In another update to its employees, the company made clear that the employees must be willing on content they may not agree with. The company stressed that it wanted the subscribers to choose what they wanted to watch against having employees censoring certain artists or themes. The update came in the wake of the support company ensured for comedian Dave Chappelle in 2021. The comedian was criticised for some of his remarks about the transgender population in his show ‘The Closer’.
The update to the company’s cultural guidelines was also to discourage prospective employees who might not agree with the idea with the productions hosted on Netflix, as per their spokesperson. Yes, because Netflix is broke, it cannot afford to be be woke and censor some of its productions in the future. There lies the causality. They need every single prospective penny for they are too broke to be woke.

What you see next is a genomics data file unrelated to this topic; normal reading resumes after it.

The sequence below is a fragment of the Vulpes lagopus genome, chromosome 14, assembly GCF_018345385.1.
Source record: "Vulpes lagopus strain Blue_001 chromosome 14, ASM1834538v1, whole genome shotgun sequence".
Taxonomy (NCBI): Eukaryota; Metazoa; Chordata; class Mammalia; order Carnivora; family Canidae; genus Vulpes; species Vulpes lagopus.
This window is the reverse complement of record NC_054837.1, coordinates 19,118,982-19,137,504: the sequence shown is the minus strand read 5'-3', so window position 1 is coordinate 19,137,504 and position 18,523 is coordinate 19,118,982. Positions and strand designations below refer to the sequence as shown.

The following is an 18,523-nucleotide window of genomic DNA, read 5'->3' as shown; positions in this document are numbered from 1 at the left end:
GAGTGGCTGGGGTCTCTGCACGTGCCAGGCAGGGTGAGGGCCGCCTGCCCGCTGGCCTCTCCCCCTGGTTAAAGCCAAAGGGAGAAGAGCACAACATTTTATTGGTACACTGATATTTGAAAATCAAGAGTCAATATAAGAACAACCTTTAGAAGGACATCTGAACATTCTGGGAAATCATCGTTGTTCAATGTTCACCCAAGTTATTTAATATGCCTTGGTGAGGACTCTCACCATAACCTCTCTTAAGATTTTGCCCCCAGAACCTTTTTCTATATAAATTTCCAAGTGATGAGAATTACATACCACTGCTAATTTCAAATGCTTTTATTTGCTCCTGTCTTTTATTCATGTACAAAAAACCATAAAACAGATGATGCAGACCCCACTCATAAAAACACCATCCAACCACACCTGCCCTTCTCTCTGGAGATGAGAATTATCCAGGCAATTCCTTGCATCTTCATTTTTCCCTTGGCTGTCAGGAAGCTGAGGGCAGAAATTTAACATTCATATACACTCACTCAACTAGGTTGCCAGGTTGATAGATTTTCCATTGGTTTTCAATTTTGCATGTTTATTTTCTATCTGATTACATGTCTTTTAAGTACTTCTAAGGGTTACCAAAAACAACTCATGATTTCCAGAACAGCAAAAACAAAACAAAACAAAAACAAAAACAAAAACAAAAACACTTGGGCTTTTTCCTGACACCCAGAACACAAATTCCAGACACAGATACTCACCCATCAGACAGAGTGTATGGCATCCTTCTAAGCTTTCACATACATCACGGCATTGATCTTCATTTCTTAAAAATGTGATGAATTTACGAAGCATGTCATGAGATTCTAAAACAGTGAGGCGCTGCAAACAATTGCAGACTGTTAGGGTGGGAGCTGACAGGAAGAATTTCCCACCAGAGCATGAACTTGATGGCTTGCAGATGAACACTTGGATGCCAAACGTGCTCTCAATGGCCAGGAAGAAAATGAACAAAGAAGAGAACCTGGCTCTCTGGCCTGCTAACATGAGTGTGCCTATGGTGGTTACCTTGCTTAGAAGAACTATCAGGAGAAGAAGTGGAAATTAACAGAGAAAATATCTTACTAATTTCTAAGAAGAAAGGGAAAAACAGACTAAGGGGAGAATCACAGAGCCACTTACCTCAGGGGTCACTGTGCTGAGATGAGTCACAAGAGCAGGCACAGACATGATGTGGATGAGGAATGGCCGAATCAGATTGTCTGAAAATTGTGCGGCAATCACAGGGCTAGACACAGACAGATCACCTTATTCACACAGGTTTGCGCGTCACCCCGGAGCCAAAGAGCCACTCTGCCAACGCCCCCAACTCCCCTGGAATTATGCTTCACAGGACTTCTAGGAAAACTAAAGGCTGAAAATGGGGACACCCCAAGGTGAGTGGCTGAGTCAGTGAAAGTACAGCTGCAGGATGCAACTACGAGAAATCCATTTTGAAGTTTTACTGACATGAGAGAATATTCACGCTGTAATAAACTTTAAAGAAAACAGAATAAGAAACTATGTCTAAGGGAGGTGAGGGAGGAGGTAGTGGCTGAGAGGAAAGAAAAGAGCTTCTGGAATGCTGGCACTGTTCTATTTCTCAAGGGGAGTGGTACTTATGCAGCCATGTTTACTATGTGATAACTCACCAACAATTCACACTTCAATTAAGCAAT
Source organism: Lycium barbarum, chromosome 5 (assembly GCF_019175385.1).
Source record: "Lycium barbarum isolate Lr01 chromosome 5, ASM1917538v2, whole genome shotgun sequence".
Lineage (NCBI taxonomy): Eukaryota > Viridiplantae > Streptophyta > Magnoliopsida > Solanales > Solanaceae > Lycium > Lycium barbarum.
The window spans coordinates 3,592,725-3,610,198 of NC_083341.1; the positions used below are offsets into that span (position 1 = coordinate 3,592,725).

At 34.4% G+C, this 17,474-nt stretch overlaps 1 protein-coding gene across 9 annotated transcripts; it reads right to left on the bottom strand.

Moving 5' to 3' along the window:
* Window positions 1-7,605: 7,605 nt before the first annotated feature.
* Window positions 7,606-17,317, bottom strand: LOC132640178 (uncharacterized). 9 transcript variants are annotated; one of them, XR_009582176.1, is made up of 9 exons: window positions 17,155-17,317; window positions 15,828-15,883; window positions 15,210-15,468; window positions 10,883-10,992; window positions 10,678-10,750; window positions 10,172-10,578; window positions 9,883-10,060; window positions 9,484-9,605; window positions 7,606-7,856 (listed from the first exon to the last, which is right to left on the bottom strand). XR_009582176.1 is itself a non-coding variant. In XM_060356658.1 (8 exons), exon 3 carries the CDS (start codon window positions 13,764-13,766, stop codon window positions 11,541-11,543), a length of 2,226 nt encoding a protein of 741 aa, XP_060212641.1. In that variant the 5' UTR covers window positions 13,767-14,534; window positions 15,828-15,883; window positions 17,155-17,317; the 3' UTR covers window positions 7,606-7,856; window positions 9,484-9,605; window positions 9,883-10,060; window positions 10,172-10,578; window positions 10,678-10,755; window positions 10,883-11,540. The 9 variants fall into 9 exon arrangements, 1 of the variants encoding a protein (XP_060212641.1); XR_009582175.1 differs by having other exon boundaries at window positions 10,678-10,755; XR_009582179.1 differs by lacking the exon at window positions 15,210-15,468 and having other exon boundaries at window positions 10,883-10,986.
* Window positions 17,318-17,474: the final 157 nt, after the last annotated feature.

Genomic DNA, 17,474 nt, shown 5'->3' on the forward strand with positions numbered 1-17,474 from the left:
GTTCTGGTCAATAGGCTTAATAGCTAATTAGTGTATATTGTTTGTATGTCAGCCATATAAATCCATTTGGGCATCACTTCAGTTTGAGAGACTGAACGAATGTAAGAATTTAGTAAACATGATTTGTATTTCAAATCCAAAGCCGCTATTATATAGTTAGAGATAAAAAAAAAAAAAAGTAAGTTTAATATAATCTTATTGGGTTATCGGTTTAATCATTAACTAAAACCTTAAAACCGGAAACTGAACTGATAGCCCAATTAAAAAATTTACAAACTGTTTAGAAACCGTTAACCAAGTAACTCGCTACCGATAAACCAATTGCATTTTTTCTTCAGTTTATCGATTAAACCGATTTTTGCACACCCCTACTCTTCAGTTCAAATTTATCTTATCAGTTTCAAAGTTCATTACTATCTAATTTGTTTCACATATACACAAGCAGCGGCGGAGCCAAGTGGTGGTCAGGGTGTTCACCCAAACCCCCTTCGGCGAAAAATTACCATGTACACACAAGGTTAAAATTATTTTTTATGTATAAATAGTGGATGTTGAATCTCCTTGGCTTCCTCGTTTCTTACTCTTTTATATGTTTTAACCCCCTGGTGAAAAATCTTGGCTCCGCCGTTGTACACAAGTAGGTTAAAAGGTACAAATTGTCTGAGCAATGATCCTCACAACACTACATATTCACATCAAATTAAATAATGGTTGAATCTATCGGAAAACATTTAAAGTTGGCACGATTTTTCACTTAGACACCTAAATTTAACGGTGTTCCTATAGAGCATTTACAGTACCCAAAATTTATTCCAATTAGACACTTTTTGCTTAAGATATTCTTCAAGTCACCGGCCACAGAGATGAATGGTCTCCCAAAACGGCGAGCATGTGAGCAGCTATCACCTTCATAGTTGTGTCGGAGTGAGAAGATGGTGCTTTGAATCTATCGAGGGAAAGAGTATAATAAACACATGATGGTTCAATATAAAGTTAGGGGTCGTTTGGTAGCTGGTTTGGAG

Netflix is also being tested by an economy that is borderlining a recession. There is the inflation factor that can be attributed to the crisis in Ukraine and the Covid-zero lockdowns in China, and the end of pandemic spoils in the form of a very liberal monetary policy from the central banks across the globe, adding to the stress of the stock. The forced home stays during the pandemic allowed people to experiment with several streaming services, across the world, but that party is now coming to an end. It had to.